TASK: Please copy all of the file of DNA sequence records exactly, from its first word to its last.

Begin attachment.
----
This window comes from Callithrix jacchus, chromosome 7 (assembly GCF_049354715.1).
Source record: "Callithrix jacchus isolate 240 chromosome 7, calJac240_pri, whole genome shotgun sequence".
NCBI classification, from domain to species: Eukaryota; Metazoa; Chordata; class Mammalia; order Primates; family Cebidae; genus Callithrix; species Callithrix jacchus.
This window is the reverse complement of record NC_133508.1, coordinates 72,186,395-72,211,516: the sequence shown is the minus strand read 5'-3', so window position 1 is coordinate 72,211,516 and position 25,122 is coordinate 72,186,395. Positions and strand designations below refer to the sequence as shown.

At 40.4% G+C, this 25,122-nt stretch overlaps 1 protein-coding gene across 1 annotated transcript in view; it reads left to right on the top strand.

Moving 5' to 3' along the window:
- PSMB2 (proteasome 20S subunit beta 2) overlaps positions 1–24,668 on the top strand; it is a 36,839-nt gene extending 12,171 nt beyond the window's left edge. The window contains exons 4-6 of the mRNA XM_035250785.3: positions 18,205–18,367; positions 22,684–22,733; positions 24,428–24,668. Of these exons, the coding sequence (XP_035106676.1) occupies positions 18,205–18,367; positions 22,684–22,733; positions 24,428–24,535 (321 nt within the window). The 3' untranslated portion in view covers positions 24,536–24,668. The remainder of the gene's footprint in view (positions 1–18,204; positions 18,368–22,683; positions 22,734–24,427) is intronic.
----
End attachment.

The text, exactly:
This window comes from Callithrix jacchus, chromosome 7 (assembly GCF_049354715.1).
Source record: "Callithrix jacchus isolate 240 chromosome 7, calJac240_pri, whole genome shotgun sequence".
NCBI classification, from domain to species: Eukaryota; Metazoa; Chordata; class Mammalia; order Primates; family Cebidae; genus Callithrix; species Callithrix jacchus.
This window is the reverse complement of record NC_133508.1, coordinates 72,186,395-72,211,516: the sequence shown is the minus strand read 5'-3', so window position 1 is coordinate 72,211,516 and position 25,122 is coordinate 72,186,395. Positions and strand designations below refer to the sequence as shown.

At 40.4% G+C, this 25,122-nt stretch overlaps 1 protein-coding gene across 1 annotated transcript in view; it reads left to right on the top strand.

Moving 5' to 3' along the window:
- PSMB2 (proteasome 20S subunit beta 2) overlaps positions 1–24,668 on the top strand; it is a 36,839-nt gene extending 12,171 nt beyond the window's left edge. The window contains exons 4-6 of the mRNA XM_035250785.3: positions 18,205–18,367; positions 22,684–22,733; positions 24,428–24,668. Of these exons, the coding sequence (XP_035106676.1) occupies positions 18,205–18,367; positions 22,684–22,733; positions 24,428–24,535 (321 nt within the window). The 3' untranslated portion in view covers positions 24,536–24,668. The remainder of the gene's footprint in view (positions 1–18,204; positions 18,368–22,683; positions 22,734–24,427) is intronic.